In general, while Nepal seeks to finance railway construction through Chinese grants, Beijing has been more reticent and is only open to providing loans. Beijing would prefer to place greater financial responsibility on the host country. This aspect of the BRI is comparable to what international observers call a “debt trap.” It has been widely reported that the financial costs of infrastructure projects on BRI countries, particularly those in South Asia, have caused massive debt to China. This has been most visible in the Maldives and Sri Lanka.
In any case, both India and China have been eyeing infrastructure projects, such as railway lines, as critical means to extend their influence in such countries as Nepal. India wants to promote its “broad gauge” railway system, while China has been seeking to promote its “standard gauge.” While Nepal seeks to leverage its power by employing both systems, it has expressed its preference for standard gauge due to its relative cost efficiency and (by virtue of its name) its nearly universal use by the rest of the world.
Ultimately, however, such projects remain on the drawing board. Although government officials and Nepali citizens have expressed enthusiasm for railway lines, with their vast economic potential, such dreams and aspirations are unlikely to be fulfilled anytime soon. Despite expectations of a more activist foreign policy under the recently-reelected Prime Minister Modi, Biswas Baral, writing for The Diplomat, believes that India’s inability to complete infrastructure projects on time will stifle India’s railway line initiatives. At the same time, China doesn’t appear to be in much of a rush to build railway lines in Nepal. Already facing international criticism for its projects elsewhere and managing both slower growth rates and an ongoing trade war with the United States, China would likely place its financial resources elsewhere, to meet more immediate needs.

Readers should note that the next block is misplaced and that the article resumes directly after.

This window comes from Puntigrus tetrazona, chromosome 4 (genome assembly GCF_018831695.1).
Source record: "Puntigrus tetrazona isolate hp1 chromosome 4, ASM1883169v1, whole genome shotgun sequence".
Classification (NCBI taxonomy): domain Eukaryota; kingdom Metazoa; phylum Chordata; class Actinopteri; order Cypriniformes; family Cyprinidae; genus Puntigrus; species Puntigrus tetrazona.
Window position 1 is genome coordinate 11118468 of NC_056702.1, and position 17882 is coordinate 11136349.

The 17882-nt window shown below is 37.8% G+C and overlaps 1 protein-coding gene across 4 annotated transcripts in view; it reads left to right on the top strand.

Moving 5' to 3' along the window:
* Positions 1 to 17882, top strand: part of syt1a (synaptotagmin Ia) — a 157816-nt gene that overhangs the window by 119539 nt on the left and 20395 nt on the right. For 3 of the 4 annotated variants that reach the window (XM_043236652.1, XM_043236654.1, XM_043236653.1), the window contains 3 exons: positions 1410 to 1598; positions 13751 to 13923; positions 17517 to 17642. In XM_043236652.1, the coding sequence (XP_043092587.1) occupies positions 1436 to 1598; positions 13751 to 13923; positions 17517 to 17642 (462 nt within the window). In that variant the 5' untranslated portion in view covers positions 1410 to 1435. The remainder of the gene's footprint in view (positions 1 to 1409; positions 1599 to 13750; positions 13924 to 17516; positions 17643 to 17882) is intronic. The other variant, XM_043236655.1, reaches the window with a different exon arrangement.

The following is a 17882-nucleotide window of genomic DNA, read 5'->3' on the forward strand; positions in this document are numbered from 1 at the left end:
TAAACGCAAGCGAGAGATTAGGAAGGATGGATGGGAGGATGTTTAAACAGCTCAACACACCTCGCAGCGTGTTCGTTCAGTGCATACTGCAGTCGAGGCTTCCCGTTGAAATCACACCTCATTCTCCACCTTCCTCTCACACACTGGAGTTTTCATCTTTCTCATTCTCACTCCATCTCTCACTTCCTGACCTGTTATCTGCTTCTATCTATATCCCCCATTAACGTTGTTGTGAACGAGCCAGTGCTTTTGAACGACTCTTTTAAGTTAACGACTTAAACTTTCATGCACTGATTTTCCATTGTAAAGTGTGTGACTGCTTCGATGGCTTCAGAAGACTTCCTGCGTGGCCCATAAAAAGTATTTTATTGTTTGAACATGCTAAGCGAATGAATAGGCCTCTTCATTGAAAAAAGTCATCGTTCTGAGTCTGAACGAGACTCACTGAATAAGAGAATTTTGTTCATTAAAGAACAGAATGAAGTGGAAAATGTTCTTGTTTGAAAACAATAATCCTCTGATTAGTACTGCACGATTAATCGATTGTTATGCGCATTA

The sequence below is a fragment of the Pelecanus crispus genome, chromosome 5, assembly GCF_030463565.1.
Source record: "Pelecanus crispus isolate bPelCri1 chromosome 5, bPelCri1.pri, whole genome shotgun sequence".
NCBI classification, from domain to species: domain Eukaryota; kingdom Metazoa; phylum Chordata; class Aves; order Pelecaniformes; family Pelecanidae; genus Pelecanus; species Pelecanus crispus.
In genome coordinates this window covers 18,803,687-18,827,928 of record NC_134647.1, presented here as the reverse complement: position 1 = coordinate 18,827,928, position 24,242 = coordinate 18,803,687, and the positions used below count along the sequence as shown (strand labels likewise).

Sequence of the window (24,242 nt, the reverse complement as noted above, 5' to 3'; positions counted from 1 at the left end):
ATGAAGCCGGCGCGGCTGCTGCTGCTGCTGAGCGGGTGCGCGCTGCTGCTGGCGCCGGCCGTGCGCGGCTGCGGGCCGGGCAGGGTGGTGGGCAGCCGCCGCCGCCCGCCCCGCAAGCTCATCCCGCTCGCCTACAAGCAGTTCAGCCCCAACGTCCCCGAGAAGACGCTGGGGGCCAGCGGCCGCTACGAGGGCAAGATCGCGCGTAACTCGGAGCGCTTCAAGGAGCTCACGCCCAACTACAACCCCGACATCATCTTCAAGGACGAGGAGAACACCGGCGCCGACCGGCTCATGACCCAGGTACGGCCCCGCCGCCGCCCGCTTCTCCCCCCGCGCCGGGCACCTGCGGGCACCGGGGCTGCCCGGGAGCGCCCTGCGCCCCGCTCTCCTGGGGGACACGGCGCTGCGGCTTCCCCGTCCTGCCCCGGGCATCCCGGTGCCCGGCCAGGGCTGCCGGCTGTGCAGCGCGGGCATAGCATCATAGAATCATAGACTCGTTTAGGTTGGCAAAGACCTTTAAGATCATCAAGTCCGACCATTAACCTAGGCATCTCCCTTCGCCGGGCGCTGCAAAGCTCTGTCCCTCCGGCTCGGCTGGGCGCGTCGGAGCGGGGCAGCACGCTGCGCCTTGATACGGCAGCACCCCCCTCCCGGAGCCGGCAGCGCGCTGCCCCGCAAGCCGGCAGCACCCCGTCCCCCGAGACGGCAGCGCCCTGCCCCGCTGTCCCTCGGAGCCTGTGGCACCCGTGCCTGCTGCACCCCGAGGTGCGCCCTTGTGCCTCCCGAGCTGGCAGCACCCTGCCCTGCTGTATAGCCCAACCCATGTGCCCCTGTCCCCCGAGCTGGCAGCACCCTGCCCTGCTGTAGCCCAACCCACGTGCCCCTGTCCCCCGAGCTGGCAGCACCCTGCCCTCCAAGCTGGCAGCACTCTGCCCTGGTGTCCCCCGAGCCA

How the “Great Game” in Nepal will play out only time can tell. With both India and China focused on issues, both domestic and international, the main driver of future infrastructure development in Nepal will be Nepal itself. Recognizing both its needs and national interests, Kathmandu is likely to use its strategic location and economic potential as key assets in its dealings with its larger and more powerful neighbors. If Nepal can successfully navigate through its complex web of interactions with India and China and secure strategic gains vis-à-vis these two countries, the Himalayan country could transform its diplomatic and economic standing. Furthermore, due to historical ties, Kathmandu can operate as an anchor of cooperation between India and China.